Chapter 9
From Not Everyone Can Claim An Uncle Tom by Grace & Peter Ireland (2002)

Drawing of Uncle Tom and newspapers at the bus stop Christine as a baby

Newspapers were a cause of argument between Tom and my Mother.

Tom had an incredible general knowledge due to his reading anything he could lay his hands on. The newspapers were read from front to back, and he'd remember everything he'd read. Although he'd remember what he'd read, some of us will recollect that at times it would take him ten minutes to recall these facts.

At night he'd read in bed and the floor of his bedroom was strewn with newspapers, — some read, and others not. No one was allowed to touch his papers.

Every so often Mum would go into Tom's room and tidy up a little, and a heated argument usually followed.

One year Tom went on a bus trip to Western Australia. He was three weeks behind with his reading, so he bundled all his unread newspapers into a hessian sugar bag to take on the bus with him.

Tom spent the night before beginning his trip in Toowoomba with Aunty Ada Hawson, (who herself was a great character). She absolutely forbade him to take his sugar bag of papers with him on the bus.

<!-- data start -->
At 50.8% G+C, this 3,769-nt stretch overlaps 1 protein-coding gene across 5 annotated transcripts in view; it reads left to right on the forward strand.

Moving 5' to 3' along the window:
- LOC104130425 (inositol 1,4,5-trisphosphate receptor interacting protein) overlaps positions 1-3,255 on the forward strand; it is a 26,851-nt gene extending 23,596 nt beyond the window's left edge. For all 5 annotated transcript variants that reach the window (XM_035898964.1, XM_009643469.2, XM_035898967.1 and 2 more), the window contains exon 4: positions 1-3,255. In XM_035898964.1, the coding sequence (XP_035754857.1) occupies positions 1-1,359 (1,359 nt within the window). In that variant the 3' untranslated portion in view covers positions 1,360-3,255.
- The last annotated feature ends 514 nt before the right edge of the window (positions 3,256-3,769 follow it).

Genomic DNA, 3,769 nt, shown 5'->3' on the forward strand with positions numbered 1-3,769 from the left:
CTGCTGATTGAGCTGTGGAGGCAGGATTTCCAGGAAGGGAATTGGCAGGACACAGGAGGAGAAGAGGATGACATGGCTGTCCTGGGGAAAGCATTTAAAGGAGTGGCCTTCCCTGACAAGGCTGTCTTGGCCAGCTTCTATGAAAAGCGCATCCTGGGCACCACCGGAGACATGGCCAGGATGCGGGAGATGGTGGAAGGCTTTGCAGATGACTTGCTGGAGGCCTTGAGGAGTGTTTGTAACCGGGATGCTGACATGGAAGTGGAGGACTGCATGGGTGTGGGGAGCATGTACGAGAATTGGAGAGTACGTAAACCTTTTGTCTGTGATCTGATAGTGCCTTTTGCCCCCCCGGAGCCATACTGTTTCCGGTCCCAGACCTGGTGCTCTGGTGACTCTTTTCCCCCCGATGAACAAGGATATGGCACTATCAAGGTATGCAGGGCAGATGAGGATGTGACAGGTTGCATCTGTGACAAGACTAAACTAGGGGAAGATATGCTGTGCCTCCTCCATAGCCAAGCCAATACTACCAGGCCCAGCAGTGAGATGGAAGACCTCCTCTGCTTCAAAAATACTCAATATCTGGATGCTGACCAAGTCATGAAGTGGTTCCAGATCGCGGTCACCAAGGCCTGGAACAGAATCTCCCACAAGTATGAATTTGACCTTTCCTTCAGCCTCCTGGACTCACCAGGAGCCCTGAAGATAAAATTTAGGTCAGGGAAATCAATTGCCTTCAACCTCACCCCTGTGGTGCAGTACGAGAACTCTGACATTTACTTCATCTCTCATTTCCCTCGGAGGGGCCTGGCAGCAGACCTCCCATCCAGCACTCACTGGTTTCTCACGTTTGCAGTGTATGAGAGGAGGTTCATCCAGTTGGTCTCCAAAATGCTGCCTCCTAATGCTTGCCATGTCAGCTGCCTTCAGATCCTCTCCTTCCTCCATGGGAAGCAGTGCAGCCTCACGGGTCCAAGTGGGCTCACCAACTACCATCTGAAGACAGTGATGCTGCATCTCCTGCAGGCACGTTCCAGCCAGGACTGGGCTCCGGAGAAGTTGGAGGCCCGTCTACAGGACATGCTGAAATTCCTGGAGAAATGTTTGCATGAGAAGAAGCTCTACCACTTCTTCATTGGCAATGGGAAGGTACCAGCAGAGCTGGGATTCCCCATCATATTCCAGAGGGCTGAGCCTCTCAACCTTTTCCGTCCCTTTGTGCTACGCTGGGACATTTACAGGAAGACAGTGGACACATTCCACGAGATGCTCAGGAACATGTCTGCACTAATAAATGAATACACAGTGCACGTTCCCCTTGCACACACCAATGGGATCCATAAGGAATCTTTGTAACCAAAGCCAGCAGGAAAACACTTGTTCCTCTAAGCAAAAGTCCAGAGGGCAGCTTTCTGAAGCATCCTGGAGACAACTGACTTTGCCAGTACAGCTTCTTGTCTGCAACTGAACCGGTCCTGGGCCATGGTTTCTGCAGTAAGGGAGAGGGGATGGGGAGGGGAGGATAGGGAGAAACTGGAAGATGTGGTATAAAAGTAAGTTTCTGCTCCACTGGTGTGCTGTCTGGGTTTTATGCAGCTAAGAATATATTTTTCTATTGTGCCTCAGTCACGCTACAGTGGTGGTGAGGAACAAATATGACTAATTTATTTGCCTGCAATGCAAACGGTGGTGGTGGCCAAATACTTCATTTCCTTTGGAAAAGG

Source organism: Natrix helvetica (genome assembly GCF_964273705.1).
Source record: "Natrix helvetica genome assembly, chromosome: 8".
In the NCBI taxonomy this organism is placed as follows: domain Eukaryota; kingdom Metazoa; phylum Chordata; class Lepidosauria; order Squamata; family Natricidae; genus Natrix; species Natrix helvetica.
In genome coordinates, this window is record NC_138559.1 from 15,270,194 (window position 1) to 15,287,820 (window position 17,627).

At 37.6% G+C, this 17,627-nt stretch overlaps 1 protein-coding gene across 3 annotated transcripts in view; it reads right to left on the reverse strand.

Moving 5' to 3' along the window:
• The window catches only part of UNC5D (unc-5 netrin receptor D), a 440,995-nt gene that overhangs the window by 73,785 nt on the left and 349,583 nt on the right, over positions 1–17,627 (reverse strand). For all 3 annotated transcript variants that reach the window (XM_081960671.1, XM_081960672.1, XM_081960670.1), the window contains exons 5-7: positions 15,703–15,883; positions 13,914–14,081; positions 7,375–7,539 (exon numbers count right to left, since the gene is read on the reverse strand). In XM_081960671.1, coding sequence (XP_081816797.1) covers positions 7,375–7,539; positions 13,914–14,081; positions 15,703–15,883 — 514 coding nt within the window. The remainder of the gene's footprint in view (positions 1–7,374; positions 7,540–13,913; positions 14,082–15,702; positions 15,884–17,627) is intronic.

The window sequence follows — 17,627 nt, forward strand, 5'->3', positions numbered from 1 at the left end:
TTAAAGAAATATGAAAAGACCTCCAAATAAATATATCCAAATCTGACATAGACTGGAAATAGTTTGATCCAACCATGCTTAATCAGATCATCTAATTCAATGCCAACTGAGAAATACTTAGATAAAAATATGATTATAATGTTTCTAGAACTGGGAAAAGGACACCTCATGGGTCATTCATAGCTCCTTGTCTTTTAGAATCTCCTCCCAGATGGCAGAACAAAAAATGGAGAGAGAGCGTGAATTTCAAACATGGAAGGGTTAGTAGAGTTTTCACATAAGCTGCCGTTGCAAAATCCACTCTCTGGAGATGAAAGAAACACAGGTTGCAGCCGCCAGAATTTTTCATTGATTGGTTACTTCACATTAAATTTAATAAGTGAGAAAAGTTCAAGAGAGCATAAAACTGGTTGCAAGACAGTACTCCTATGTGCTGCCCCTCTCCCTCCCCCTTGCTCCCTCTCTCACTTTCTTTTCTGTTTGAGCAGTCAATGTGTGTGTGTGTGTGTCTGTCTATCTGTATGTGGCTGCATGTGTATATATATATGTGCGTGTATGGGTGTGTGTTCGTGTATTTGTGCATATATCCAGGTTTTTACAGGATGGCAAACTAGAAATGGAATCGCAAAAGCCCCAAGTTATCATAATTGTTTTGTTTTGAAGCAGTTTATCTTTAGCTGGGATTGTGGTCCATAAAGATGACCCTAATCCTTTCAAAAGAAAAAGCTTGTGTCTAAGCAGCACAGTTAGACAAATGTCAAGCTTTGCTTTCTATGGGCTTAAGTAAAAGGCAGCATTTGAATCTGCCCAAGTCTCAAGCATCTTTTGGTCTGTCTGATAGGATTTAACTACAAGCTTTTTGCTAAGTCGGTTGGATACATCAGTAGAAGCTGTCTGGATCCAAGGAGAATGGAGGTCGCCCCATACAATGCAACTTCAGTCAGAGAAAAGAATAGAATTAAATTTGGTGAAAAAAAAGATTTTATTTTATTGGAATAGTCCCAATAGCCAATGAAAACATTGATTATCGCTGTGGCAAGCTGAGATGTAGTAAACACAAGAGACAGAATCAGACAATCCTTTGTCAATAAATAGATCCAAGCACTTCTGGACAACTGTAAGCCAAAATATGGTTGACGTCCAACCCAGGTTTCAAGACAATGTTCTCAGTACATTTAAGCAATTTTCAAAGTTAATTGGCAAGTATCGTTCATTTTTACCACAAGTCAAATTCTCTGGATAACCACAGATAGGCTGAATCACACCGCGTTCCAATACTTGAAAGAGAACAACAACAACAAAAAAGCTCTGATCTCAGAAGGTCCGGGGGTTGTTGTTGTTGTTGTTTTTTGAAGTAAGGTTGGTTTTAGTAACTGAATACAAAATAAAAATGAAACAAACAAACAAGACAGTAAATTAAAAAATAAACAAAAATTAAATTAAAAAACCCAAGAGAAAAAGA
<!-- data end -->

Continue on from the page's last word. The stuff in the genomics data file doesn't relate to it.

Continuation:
We could imagine the floor of the bus at the end of each day looking just like the floor of his bedroom!!!!

When Christine was a baby, Uncle Tom said that he'd baby sit for us while Peter and I went to a ball. At this stage Mum was away working.

It was in the middle of winter and absolutely freezing. We showed Tom where to find extra blankets, and we had the wood heater all fired up. It was nice and warm inside.

When we got home from the ball Uncle Tom wouldn't answer the front doorbell, so Peter let himself in through the back door.

The heater was out of wood. Uncle Tom was sleeping soundly in a lounge chair, wrapped up like a cocoon in newspapers-(much warmer than a blanket according to him.)

His bed at "Carlyle" was always a subject of debate. Rather than put on extra blankets in the winter he preferred to put newspapers between the two rather thin blankets he had on his bed. As well, newspapers were put between the under sheet and mattress to keep him warm.

Newspapers didn't weigh half as much as blankets.

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